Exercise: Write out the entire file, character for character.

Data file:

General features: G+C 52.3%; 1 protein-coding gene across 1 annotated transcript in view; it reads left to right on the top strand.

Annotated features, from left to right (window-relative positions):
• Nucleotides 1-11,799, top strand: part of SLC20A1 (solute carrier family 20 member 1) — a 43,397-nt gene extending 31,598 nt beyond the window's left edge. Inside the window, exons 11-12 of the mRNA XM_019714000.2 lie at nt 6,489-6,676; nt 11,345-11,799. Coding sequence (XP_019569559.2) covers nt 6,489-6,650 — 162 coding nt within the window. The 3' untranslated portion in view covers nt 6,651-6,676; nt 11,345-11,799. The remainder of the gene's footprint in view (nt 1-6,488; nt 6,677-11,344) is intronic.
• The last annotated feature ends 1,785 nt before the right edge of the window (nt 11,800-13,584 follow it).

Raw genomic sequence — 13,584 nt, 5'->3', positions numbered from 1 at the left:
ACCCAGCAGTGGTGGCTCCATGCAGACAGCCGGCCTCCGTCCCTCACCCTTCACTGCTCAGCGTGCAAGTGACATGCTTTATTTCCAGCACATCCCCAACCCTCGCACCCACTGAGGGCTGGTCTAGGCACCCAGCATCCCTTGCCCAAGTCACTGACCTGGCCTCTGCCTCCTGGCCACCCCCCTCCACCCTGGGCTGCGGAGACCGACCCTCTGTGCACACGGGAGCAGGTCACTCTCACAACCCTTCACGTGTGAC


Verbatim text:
General features: G+C 52.3%; 1 protein-coding gene across 1 annotated transcript in view; it reads left to right on the top strand.

Annotated features, from left to right (window-relative positions):
• Nucleotides 1-11,799, top strand: part of SLC20A1 (solute carrier family 20 member 1) — a 43,397-nt gene extending 31,598 nt beyond the window's left edge. Inside the window, exons 11-12 of the mRNA XM_019714000.2 lie at nt 6,489-6,676; nt 11,345-11,799. Coding sequence (XP_019569559.2) covers nt 6,489-6,650 — 162 coding nt within the window. The 3' untranslated portion in view covers nt 6,651-6,676; nt 11,345-11,799. The remainder of the gene's footprint in view (nt 1-6,488; nt 6,677-11,344) is intronic.
• The last annotated feature ends 1,785 nt before the right edge of the window (nt 11,800-13,584 follow it).

Raw genomic sequence — 13,584 nt, 5'->3', positions numbered from 1 at the left:
ACCCAGCAGTGGTGGCTCCATGCAGACAGCCGGCCTCCGTCCCTCACCCTTCACTGCTCAGCGTGCAAGTGACATGCTTTATTTCCAGCACATCCCCAACCCTCGCACCCACTGAGGGCTGGTCTAGGCACCCAGCATCCCTTGCCCAAGTCACTGACCTGGCCTCTGCCTCCTGGCCACCCCCCTCCACCCTGGGCTGCGGAGACCGACCCTCTGTGCACACGGGAGCAGGTCACTCTCACAACCCTTCACGTGTGAC